• 07.02.15

    Minorities and Special Ed

    For years policy makers believed that minorities were overrepresented in special education and that there was inherent bias in the way kids were being identified as disabled. A new study turns this idea on its head.

Back to The Data

Congresspersons and traveling staff for

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Senate

Maria Cantwell

  • Caroline Fredrickson
  • Jennifer Griffith
  • Michael Meehan
  • Jaime Shimek
  • Frances Van Cleve

    Slade Gorton

  • Jeame Bumas
  • Brett Hale
  • Phil Moeller
  • Kari Stoep
  • Allison Tepley
  • Tony Williams

    Patty Murray

  • Shawn Bills
  • Rick Desimone
  • John Engber
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  • Anna Knudson
  • Nasue Nishida
  • Judith Olson
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    Brian Baird

  • Matthew Beck
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  • Alisa Ferguson
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    Norman Dicks

  • Kurt Beckett
  • Alyson Daly
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  • Lesley Turner

    Jennifer Dunn

  • Douglas Badger
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    Dave Reichert

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    Adam Smith

  • Lars Anderson
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  • Hun Quach
  • Jordan Triplett
  • Andrea Tull
  • Ali Wade
  • Ali Weise


  • American RadioWorks |
    President Barack Obama delivers remarks at Henninger High School in Syracuse, New York, during the college affordability bus tour, Aug. 22, 2013. (Official White House Photo by Chuck Kennedy)President Barack Obama delivers remarks at Henninger High School in Syracuse, New York, during the college affordability bus tour, Aug. 22, 2013. (Official White House Photo by Chuck Kennedy)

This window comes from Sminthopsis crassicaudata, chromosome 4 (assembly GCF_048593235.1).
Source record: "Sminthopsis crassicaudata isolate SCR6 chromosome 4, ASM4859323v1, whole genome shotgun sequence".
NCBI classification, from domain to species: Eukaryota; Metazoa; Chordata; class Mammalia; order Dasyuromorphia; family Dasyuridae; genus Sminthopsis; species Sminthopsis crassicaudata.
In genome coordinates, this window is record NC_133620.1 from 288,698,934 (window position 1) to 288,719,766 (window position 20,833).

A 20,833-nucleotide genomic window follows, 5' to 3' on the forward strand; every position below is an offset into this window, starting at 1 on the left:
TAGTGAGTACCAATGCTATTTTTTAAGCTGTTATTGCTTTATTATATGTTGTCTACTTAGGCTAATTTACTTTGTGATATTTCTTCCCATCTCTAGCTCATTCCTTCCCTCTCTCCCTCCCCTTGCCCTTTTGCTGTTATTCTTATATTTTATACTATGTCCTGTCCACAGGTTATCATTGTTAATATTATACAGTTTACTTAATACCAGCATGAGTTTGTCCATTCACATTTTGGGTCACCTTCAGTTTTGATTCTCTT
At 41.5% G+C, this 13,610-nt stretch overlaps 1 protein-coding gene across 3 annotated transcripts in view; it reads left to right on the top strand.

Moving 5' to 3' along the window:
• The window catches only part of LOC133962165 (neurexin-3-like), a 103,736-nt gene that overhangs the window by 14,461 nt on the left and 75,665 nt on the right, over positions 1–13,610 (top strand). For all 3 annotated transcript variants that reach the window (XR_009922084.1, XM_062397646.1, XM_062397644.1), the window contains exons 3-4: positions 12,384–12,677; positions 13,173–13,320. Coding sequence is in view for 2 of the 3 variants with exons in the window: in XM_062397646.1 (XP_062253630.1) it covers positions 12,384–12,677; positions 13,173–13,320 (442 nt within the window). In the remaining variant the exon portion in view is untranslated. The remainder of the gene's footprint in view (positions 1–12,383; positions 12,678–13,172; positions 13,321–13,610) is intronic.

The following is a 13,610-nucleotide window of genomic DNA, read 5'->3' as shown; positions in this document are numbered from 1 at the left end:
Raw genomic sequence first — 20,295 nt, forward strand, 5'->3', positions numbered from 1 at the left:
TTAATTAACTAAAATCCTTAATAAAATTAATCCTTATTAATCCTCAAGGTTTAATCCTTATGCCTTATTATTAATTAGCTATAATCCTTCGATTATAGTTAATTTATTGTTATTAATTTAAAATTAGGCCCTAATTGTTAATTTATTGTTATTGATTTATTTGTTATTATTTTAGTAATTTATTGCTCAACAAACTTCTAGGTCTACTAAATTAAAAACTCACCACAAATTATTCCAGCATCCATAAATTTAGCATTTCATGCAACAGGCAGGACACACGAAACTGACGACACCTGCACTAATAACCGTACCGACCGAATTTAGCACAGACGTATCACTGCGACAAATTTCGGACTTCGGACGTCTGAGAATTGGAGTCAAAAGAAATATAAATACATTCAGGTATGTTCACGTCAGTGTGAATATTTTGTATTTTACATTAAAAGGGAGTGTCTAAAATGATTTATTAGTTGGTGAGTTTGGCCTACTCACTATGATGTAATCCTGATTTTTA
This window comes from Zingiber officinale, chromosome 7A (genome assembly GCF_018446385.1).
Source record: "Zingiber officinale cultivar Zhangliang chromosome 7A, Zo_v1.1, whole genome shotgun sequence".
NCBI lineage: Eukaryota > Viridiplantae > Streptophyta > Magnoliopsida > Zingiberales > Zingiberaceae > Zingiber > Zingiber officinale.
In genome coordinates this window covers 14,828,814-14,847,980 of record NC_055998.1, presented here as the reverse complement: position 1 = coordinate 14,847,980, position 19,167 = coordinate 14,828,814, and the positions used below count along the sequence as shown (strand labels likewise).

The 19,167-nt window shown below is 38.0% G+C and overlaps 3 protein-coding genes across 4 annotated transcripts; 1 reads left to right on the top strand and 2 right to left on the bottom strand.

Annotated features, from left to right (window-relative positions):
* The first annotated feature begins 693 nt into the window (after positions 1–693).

Goodbye, College Ratings (For Now)

    The Obama administration recently declared that it would no longer pursue a college ratings system based on accessibility, affordability and student success. And college presidents everywhere breathed a sigh of relief.

    Recent Posts

    • 07.23.15

      Sweet Briar Returns

      Sweet Briar College was about to close after struggling with dwindling enrollment and other problems. An alumni group raised more than 20 million dollars in pledges to keep the doors open, but the school's survival is still deeply in doubt.
    • 07.15.15

      The Future of Historically Black Colleges

      Historically Black Colleges and Universities proliferated throughout the late 19th and early 20th centuries, when many white schools refused to admit African Americans, especially in the South. Our guest this week feels HBCUs still serve a crucial role in higher education.
    • 07.07.15

      Talking About Race in Schools

      Over the past year, race relations have dominated the news cycle. This can bring up difficult questions, especially for parents and teachers. Our guest Yolanda Moses says Americans need to find more ways to talk about race in schools.
    • 07.02.15

      Minorities and Special Ed

      For years policy makers believed that minorities were overrepresented in special education and that there was inherent bias in the way kids were being identified as disabled. A new study turns this idea on its head.